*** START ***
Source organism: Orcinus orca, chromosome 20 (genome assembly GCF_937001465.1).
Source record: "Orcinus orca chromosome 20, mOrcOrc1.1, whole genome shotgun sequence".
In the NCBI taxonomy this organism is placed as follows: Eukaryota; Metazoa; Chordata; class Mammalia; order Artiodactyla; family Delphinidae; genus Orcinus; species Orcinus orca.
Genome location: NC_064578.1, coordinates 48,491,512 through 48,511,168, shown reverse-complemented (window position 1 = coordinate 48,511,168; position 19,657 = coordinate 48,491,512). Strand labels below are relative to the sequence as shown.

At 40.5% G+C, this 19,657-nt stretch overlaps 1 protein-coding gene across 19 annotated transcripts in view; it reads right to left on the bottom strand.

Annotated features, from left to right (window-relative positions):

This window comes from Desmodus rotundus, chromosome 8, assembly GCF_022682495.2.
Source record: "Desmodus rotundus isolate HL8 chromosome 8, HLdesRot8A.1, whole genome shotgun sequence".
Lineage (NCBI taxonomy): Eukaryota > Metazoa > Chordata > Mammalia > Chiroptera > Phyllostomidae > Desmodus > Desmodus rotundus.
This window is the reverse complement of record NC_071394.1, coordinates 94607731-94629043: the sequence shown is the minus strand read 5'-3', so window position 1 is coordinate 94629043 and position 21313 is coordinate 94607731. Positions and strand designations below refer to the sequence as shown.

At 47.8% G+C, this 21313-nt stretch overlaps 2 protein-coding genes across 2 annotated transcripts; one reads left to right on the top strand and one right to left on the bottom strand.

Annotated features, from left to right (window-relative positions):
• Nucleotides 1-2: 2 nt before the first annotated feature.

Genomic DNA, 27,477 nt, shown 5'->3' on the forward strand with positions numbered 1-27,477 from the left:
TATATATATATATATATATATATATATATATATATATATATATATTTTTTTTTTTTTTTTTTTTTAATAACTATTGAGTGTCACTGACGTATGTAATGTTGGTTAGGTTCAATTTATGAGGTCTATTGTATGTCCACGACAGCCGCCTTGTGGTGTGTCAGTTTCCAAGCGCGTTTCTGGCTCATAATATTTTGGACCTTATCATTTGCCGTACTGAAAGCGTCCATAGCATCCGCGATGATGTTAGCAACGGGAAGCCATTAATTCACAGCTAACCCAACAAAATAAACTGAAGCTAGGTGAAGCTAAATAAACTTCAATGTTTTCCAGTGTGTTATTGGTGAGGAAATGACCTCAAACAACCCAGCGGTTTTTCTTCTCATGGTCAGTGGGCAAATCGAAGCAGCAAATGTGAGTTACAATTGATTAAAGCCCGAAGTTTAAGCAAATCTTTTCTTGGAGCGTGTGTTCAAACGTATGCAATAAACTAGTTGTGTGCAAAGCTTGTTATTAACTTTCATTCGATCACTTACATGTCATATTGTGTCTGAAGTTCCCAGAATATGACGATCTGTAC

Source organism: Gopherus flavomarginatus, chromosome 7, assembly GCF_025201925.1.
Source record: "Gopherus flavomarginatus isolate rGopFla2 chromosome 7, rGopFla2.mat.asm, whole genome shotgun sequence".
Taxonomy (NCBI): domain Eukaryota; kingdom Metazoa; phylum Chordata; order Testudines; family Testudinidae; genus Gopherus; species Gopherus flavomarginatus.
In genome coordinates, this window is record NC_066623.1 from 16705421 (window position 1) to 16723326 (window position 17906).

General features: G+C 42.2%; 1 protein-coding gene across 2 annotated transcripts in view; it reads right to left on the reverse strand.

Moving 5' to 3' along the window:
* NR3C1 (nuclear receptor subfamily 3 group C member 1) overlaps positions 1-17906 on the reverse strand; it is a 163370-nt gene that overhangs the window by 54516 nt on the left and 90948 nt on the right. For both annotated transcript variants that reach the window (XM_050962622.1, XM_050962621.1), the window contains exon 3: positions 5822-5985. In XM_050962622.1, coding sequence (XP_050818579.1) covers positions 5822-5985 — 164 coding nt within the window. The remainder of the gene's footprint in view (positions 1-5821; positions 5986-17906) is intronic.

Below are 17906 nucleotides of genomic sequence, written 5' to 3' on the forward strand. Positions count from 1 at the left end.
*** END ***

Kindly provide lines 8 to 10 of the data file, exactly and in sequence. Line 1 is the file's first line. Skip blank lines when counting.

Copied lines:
Source record: "Desmodus rotundus isolate HL8 chromosome 8, HLdesRot8A.1, whole genome shotgun sequence".
Lineage (NCBI taxonomy): Eukaryota > Metazoa > Chordata > Mammalia > Chiroptera > Phyllostomidae > Desmodus > Desmodus rotundus.
This window is the reverse complement of record NC_071394.1, coordinates 94607731-94629043: the sequence shown is the minus strand read 5'-3', so window position 1 is coordinate 94629043 and position 21313 is coordinate 94607731. Positions and strand designations below refer to the sequence as shown.